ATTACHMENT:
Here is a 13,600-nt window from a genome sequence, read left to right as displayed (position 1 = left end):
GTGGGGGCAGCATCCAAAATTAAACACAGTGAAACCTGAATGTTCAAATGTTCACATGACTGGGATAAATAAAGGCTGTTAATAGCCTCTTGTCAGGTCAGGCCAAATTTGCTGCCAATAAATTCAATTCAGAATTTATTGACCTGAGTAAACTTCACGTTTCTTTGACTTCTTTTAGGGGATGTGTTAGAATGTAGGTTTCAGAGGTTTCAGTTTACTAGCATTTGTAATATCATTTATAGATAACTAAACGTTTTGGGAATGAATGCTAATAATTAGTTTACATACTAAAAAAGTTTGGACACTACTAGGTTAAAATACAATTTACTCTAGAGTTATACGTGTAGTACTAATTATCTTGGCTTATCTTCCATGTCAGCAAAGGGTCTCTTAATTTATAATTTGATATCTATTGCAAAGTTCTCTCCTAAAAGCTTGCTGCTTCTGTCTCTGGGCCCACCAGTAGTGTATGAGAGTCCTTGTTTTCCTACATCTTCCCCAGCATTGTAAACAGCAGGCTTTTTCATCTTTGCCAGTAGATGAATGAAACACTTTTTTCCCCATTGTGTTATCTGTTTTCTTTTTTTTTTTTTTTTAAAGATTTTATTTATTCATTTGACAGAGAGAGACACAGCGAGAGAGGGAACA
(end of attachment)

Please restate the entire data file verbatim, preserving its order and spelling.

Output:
Here is a 13,600-nt window from a genome sequence, read left to right as displayed (position 1 = left end):
GTGGGGGCAGCATCCAAAATTAAACACAGTGAAACCTGAATGTTCAAATGTTCACATGACTGGGATAAATAAAGGCTGTTAATAGCCTCTTGTCAGGTCAGGCCAAATTTGCTGCCAATAAATTCAATTCAGAATTTATTGACCTGAGTAAACTTCACGTTTCTTTGACTTCTTTTAGGGGATGTGTTAGAATGTAGGTTTCAGAGGTTTCAGTTTACTAGCATTTGTAATATCATTTATAGATAACTAAACGTTTTGGGAATGAATGCTAATAATTAGTTTACATACTAAAAAAGTTTGGACACTACTAGGTTAAAATACAATTTACTCTAGAGTTATACGTGTAGTACTAATTATCTTGGCTTATCTTCCATGTCAGCAAAGGGTCTCTTAATTTATAATTTGATATCTATTGCAAAGTTCTCTCCTAAAAGCTTGCTGCTTCTGTCTCTGGGCCCACCAGTAGTGTATGAGAGTCCTTGTTTTCCTACATCTTCCCCAGCATTGTAAACAGCAGGCTTTTTCATCTTTGCCAGTAGATGAATGAAACACTTTTTTCCCCATTGTGTTATCTGTTTTCTTTTTTTTTTTTTTTTAAAGATTTTATTTATTCATTTGACAGAGAGAGACACAGCGAGAGAGGGAACA